- The 6'5" shooting guard is about to begin his senior year at Fort Erie International Academy in Fort Erie, Ontario.
Indo-Canadian basketball player Ishan Sharma feels he will “fit in well” at the University of Virginia, “both on and off the court.” And that’s one of the main reasons why he committed to the university’s basketball team for the 2024 recruiting class. The 6’5″ shooting guard is about to begin his senior year at Fort Erie International Academy in Fort Erie, Ontario.
CavsCorner.com, a website about Cavaliers’ football and basketball recruiting, says Sharma joins the Cavaliers “after a strong summer with UPLAY Canada on the Nike EYBL Circuit where he shot 44.8 percent from deep.” He has represented Canada in FIBA tournaments. BVM Sports notes that “with his shooting skills and defensive abilities, he could be a valuable asset for the Cavaliers.”
According to Jerry Ratcliffe, who has been covering UVA Athletics for more than four decades, Sharma is “a catch-and-shoot guard who can fire off the dribble and create his own shot when defenders overplay him. He has a high basketball IQ and makes good decisions on using ball screens.”
Speaking to CavsCorner.com, Sharma said he was particularly impressed with the University of Virginia coaches. “Coach Bennett, Coach (Orlando) Vandross and Coach (Johnny) Carpenter really recruited me hard and they have just been really consistent with me,” he said. “Everybody is really humble there and that really stood out to me.” He said he really sees himself “fitting in well, both on and off the court. He recalled meeting the players and said he “really enjoyed with what they had to say,” and added that the program will “help me become the best player and person I can be.”
The young player represented Canada in the 2021 FIBA U16 Americas and the 2022 FIBA U17 World Cup when he averaged 10.5 points, 3.4 rebounds and 1.6 assists per game. During his UPLAY team’s five-game stint at Peach Jam, Sharma was 16 of 36 from behind the arc and scored 28 points in one game, going 8 of 14 from the field, including five 3-pointers. He had a game-high 34 points vs. The Rock School (Florida) in the Lighthouse Classic Prep Challenge.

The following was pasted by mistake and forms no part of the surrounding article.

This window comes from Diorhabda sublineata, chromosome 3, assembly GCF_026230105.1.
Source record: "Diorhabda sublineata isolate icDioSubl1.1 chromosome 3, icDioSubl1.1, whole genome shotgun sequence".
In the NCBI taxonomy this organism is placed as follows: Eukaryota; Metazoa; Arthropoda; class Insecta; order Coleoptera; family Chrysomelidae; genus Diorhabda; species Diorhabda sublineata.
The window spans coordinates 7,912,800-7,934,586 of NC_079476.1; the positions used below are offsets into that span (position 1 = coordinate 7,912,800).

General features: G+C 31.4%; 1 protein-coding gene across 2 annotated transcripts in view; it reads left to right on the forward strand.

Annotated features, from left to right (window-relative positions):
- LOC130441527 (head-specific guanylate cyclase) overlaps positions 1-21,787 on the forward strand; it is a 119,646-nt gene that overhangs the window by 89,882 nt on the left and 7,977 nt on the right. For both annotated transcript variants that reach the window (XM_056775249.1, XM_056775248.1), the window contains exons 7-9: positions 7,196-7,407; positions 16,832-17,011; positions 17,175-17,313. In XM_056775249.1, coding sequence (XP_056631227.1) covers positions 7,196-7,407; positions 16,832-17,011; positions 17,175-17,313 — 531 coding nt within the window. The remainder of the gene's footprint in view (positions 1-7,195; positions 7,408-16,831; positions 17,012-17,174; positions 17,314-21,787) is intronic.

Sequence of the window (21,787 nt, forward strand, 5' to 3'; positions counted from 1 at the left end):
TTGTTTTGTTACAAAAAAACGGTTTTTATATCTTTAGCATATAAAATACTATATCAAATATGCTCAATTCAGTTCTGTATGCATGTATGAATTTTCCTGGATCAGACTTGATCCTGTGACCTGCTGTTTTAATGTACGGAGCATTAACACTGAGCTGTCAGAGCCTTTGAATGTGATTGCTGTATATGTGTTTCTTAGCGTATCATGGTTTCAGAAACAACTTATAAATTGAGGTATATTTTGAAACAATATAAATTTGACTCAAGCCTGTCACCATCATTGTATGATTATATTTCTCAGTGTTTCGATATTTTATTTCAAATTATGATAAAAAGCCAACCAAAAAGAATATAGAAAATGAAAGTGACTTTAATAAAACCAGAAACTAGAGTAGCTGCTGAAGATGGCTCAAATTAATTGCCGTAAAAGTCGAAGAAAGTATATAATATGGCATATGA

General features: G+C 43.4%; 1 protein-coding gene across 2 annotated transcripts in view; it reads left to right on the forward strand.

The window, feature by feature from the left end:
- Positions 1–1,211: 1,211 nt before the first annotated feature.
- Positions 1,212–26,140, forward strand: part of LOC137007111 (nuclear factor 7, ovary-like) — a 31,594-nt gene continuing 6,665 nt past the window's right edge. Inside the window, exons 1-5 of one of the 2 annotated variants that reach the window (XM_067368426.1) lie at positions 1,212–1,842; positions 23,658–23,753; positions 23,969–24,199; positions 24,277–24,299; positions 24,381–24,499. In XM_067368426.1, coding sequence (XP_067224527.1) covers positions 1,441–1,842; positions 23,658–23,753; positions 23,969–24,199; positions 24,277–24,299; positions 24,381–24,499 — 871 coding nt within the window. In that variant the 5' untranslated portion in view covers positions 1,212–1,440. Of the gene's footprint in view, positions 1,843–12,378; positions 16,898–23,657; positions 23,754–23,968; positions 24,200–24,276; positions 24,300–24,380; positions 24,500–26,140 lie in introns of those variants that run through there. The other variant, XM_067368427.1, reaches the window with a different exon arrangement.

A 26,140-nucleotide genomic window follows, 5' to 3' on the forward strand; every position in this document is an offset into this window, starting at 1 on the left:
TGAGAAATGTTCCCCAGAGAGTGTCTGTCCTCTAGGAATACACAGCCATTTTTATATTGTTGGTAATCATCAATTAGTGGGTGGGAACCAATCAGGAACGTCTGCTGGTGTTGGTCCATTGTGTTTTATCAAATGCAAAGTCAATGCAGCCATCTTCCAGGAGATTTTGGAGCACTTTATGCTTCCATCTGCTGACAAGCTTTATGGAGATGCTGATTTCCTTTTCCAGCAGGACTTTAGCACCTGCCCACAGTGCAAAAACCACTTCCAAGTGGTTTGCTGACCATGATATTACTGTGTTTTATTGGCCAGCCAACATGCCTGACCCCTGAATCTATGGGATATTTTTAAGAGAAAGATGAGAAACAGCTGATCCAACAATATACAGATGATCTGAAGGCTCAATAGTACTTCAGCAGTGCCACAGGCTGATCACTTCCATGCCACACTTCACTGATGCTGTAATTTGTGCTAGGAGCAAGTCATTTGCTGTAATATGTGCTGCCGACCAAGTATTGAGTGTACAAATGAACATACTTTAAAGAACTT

Sharma started playing basketball when he was around four or five years old. He played recreational basketball for the first time when he was in 3rd grade, for the local team in Milton called Halton Basketball. From there he “just worked really hard playing for them for a long time,” he told prospectiveinsight.com. But then “COVID happened,” and he found his way to UPLA. That’s where he got “some exposure, and met some people who have helped me get to where I am today.”
Sharma’s older brother, Aryan, also plays basketball. He currently plays in the Canadian Elite Basketball League for the Montreal Alliance. The younger brother shared ”the best advice,” his older brother gave. “No matter who’s in front of you, no matter what the situation is, what kind of game it is, whether the game seven or it’s a preseason game to always look at who your opponent is and just go for the kill every single time, no matter who or what circumstances.”
Sharma told the website that his “biggest strength” is his “ability to shoot the ball in catch-and-shoot situations, off-the-dribble situations, live-ball situations and also creating my own shot when defenders overplay me.” Ice has “a high IQ for the game,” and he plays with “a lot of skill.” This allows him to “use ball screens as well and make decisions off being a primary ball handler or secondary ball handler and just making the right read every time I touch the ball. So those are my strengths.”
He wants to use basketball as a platform “to inspire people, especially young kids who are of Indian descent or South Asian descent that maybe look at me and see something that they want to do and see that it’s possible. Maybe they can see me and just realize that I can do as well and that’s all I can hope for, to be honest, at the end of the day.”